What's New In The Community: March 2014



Limon wins 2013 Minnesota Consular Corps Award


Limon, International Trade Representative of the State of Minnesota’s

Minnesota Trade Office, has been awarded the Minnesota Consular Corps

prestigious Business Leadership Award 2013. The Minnesota Consular

Corps recognizes individuals, community groups, non-profit

organizations, and business establishments located in the states of

jurisdiction that have demonstrated sustained commitment and

outstanding achievements


the pursuit of cultural diversity through human rights advocacy and

protection, outstanding community service and excellence in business



is the State of Minnesota’s Minnesota Trade Office (MTO)

International Trade Representative for Latin America & the

Caribbean. She assists Minnesota companies identify and develop

export strategies and opportunities in the international marketplace.

She has created a successful program called the Latin America Seminar

Series, which has served to assist Minnesota companies to increase

their exports to Latin America. Through her work with the Consulate

of Ecuador, they jointly created the very successful Annual South

America Trade Forum.


graduated from the University of St. Thomas with a Master’s Degree

in International Management and a Bachelor of Arts Degree in Spanish

and Psychology. She speaks fluent Spanish. She is nationally

recognized award winning Artist, a tour guide of the Native Americas

Galleries at the Minneapolis Institute of Arts, Art Instructor at the

White Bear Lake Center for the Arts.

IHB Mpls receives funding from Notah Begay III Foundation 

The Indian Health Board of Minneapolis

was recently selected to receive a Native Strong: Health Kids,

Healthy Futures Capacity Building Grant from the Notah Begay III

Foundation in Santa Ana Pueblo, N.M. The $20,000 award supports an

initiative to partner with Native American youth and youth program

staff in Minneapolis to develop community-specific strategies for

preventing childhood obesity and type 2 diabetes.

Native American communities have the

inherent knowledge, assets and values to address health issues within

their communities but may need some additional resources and support.

In recognition of this, NB3F awarded funding to 10 projects that

demonstrated strong community engagement and readiness to develop key

strategies for preventing childhood obesity and type 2 diabetes.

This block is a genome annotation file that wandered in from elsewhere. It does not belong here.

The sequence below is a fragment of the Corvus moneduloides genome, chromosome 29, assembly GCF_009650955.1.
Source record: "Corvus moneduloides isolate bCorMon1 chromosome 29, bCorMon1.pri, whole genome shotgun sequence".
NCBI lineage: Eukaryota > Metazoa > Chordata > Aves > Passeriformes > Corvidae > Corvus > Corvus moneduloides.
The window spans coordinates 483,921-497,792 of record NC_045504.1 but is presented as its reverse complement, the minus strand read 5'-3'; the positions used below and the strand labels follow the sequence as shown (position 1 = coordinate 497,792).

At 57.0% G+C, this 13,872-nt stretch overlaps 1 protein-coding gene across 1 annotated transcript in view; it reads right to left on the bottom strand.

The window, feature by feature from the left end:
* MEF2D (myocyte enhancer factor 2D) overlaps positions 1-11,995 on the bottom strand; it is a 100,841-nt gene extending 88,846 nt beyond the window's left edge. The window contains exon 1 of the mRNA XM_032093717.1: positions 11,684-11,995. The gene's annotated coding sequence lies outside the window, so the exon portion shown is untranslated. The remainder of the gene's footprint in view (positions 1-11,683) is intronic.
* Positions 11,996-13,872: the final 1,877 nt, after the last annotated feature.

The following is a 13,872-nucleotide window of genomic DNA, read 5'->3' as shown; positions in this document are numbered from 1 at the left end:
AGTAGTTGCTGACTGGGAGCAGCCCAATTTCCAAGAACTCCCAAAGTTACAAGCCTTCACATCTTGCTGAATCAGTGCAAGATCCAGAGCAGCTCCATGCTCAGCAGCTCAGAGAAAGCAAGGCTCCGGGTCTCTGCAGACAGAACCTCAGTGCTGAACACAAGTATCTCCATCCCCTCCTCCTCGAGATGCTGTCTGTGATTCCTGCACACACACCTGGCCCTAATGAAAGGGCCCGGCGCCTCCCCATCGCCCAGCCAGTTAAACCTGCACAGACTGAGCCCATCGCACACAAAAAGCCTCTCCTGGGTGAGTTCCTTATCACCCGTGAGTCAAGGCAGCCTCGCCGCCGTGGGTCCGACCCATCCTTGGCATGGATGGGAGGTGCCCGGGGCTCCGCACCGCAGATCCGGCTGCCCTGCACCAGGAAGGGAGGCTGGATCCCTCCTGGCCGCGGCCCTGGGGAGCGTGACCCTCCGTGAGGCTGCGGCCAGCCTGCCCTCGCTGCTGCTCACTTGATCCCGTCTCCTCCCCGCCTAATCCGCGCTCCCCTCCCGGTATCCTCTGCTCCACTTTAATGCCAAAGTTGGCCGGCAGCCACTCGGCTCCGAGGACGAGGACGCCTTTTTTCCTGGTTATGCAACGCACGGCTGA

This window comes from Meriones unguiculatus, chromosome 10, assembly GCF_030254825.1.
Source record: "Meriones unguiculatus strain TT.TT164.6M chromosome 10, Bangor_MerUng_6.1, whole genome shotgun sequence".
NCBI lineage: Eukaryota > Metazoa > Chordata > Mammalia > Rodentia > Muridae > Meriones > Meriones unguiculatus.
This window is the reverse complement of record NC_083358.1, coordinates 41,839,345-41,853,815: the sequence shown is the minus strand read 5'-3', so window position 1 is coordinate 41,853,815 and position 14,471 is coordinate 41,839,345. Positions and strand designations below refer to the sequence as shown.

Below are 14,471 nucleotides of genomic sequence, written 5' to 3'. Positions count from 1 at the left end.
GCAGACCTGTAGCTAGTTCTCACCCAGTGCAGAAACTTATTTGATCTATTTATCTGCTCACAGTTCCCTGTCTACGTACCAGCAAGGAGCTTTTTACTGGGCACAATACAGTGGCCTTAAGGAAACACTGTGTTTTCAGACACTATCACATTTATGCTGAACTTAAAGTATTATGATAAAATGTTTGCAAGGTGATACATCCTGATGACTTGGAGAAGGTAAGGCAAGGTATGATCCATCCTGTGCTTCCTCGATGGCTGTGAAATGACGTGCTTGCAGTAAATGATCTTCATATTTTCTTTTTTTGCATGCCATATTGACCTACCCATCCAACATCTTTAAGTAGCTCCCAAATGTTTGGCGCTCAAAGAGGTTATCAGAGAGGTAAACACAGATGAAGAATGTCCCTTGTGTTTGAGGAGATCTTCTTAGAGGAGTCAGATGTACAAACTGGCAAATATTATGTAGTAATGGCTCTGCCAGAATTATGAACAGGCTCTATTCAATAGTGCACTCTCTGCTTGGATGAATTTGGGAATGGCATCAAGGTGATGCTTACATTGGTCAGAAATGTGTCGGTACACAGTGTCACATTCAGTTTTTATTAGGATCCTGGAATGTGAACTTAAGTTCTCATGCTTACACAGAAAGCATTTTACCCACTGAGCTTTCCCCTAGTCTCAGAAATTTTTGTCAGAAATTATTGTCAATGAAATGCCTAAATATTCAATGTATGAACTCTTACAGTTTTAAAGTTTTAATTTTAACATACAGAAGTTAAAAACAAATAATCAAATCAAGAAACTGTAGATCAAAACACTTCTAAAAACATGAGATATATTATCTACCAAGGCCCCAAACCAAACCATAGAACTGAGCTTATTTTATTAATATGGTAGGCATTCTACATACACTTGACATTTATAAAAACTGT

The funds, which total nearly

$190,000, will be used to assist Native American tribes and

organizations in determining the needs within their individual

communities and next steps for the creation of community-driven

action plans to address childhood obesity and type 2 diabetes.

Information on the Notah Begay III

Foundation will be updated at www.nb3foundation.org. Additional

information on the Indian Health Board of Minneapolis initiative can

also be found at indianhealthboard.com .

SMSC gives 870,000 in propane grants

In the wake of widespread propane shortages

and excessive costs this winter, the Shakopee Mdewakanton Sioux

Community announced on Feb. 7 three grants to the Standing Rock,

Yankton and Santee Sioux Tribes to help them purchase propane for

tribal citizens. The price of propane rose dramatically since last

year, leaving many tribal families struggling to pay for their heat

during this extra-cold winter.

Standing Rock Chairman Dave

Archambault, II recently declared a state of emergency. “The

current propane shortage and the resultant increase in propane prices

– as well as the extreme winter weather – threaten our members’

ability to keep their homes warm and their families safe,” he


The Standing Rock Sioux Tribe, which

straddles the North Dakota-South Dakota border, received $500,000 for

propane. The tribe has 8,500 citizens living on the sixth-largest

reservation in the United States, at 2.3 million acres.

The Yankton Sioux Tribe of South

Dakota received $300,000 for propane. The Yankton Sioux Tribe has

lands along the Missouri River in Charles Mix County, just across the

river from central Nebraska. Of the 12,246 tribal members, about a

third of them live on the 43,000-acre reservation.

The Santee Sioux Nation of Niobrara,

Nebraska, received $70,000 for propane. The Santee Sioux Reservation

encompasses 110,080 acres and is home to about one-third of the

tribal population of 2,662.

Volunteers needed to monitor wetlands

The Hennepin County Wetland Health

Evaluation Program announced on Feb. 26 that it will offer community

members the opportunity to explore and monitor wetlands through a

unique volunteer opportunity.

Partnering cities use the data that

are collected to determine the health of water resources and assist

with natural resource management.

Adult volunteers do not need a

science background or previous experience – just an interest in

wetlands, insects and/or plants. Hennepin County will provide

training, equipment and leadership. Teams will be formed in

Minneapolis, Maple Grove, Bloomington, Eden Prairie and Minnetonka.

Community members in these cities and neighboring communities are

welcome to join a team.

The total time commitment is 15

hours a month from May to September 2014. Volunteer applications will

be accepted through June 15. For more information or to become a

volunteer, call Mary Karius at 612-596-9129 or visit